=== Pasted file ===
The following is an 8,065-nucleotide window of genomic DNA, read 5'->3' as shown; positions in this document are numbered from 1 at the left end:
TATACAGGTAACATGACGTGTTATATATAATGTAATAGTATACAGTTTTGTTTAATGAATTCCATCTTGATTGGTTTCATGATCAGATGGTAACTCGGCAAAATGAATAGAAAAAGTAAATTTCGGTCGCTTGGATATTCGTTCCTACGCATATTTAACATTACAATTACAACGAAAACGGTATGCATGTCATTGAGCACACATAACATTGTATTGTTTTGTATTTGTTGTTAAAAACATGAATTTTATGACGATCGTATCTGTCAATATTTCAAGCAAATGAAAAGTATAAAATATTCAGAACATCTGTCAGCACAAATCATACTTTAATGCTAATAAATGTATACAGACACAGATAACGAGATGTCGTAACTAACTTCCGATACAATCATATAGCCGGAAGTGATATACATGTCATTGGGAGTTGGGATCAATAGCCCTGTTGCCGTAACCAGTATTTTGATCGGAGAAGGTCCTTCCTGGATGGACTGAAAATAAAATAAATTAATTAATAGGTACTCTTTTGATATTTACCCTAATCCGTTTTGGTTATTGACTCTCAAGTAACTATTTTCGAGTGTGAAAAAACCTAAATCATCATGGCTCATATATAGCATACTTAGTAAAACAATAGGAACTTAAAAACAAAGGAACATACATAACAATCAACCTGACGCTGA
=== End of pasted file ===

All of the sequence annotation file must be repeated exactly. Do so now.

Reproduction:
The following is an 8,065-nucleotide window of genomic DNA, read 5'->3' as shown; positions in this document are numbered from 1 at the left end:
TATACAGGTAACATGACGTGTTATATATAATGTAATAGTATACAGTTTTGTTTAATGAATTCCATCTTGATTGGTTTCATGATCAGATGGTAACTCGGCAAAATGAATAGAAAAAGTAAATTTCGGTCGCTTGGATATTCGTTCCTACGCATATTTAACATTACAATTACAACGAAAACGGTATGCATGTCATTGAGCACACATAACATTGTATTGTTTTGTATTTGTTGTTAAAAACATGAATTTTATGACGATCGTATCTGTCAATATTTCAAGCAAATGAAAAGTATAAAATATTCAGAACATCTGTCAGCACAAATCATACTTTAATGCTAATAAATGTATACAGACACAGATAACGAGATGTCGTAACTAACTTCCGATACAATCATATAGCCGGAAGTGATATACATGTCATTGGGAGTTGGGATCAATAGCCCTGTTGCCGTAACCAGTATTTTGATCGGAGAAGGTCCTTCCTGGATGGACTGAAAATAAAATAAATTAATTAATAGGTACTCTTTTGATATTTACCCTAATCCGTTTTGGTTATTGACTCTCAAGTAACTATTTTCGAGTGTGAAAAAACCTAAATCATCATGGCTCATATATAGCATACTTAGTAAAACAATAGGAACTTAAAAACAAAGGAACATACATAACAATCAACCTGACGCTGA